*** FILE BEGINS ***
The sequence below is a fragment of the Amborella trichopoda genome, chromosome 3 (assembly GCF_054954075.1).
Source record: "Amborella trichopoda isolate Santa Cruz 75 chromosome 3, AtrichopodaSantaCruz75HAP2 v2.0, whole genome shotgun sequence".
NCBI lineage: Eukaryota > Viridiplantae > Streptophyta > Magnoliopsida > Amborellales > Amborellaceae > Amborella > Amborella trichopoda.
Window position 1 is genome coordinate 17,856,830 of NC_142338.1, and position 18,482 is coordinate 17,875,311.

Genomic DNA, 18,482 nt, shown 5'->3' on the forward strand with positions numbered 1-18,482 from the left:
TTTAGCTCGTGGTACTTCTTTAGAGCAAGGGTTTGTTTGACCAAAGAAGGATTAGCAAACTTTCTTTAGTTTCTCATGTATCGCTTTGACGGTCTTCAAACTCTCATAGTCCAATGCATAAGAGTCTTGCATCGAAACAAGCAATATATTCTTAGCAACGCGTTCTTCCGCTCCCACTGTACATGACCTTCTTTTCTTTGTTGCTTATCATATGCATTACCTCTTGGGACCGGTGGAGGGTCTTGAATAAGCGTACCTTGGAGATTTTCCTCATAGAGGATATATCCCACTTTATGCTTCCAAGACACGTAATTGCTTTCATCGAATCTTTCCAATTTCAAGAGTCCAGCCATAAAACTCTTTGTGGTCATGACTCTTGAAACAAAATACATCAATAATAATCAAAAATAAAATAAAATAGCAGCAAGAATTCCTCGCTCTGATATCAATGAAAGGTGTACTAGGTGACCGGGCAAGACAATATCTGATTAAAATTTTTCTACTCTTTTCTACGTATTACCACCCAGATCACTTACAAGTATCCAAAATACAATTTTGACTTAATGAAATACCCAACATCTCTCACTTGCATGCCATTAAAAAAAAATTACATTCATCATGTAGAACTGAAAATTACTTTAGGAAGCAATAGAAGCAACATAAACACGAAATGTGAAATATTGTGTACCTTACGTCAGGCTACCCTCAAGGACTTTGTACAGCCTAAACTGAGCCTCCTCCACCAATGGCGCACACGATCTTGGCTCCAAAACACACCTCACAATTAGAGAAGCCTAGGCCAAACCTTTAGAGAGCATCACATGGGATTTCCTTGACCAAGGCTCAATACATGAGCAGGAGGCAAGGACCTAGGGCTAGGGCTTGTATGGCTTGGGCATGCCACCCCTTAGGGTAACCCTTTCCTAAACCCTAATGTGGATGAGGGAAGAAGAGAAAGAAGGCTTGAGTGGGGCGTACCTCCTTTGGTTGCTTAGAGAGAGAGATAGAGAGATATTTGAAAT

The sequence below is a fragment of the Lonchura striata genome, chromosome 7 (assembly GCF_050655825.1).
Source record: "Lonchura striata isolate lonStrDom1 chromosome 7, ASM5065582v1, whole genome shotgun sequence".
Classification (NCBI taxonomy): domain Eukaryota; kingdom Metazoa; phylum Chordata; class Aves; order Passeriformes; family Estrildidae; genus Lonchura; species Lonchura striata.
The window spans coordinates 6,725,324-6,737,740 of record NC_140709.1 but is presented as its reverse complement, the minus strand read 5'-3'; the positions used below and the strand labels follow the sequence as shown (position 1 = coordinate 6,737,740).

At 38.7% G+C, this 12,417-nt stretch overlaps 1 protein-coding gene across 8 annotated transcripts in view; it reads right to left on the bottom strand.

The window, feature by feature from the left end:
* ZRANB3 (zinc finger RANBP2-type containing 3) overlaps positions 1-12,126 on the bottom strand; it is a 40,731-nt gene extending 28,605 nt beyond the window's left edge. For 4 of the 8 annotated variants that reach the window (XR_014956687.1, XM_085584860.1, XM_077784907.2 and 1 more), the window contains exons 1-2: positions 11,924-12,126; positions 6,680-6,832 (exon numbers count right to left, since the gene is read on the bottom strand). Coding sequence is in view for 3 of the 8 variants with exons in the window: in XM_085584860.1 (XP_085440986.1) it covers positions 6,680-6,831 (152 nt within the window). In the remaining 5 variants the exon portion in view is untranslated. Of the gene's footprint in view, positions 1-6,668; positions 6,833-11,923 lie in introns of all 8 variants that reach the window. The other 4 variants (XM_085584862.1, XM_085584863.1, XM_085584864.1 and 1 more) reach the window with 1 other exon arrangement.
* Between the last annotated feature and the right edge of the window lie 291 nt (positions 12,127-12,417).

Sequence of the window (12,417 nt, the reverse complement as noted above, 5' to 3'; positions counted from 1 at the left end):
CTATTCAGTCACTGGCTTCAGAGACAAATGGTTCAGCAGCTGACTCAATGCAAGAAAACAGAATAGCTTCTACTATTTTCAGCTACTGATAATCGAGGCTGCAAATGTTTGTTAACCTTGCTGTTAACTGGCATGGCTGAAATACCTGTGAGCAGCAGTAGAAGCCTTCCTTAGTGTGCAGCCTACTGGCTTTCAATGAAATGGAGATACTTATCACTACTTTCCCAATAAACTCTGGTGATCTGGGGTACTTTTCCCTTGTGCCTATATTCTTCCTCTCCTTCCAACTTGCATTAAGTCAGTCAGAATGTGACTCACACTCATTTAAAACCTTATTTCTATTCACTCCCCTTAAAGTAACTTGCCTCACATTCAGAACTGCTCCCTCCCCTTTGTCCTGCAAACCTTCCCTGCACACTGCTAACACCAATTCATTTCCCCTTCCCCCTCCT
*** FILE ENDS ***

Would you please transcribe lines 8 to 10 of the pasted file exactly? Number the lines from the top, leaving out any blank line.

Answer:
Source record: "Lonchura striata isolate lonStrDom1 chromosome 7, ASM5065582v1, whole genome shotgun sequence".
Classification (NCBI taxonomy): domain Eukaryota; kingdom Metazoa; phylum Chordata; class Aves; order Passeriformes; family Estrildidae; genus Lonchura; species Lonchura striata.
The window spans coordinates 6,725,324-6,737,740 of record NC_140709.1 but is presented as its reverse complement, the minus strand read 5'-3'; the positions used below and the strand labels follow the sequence as shown (position 1 = coordinate 6,737,740).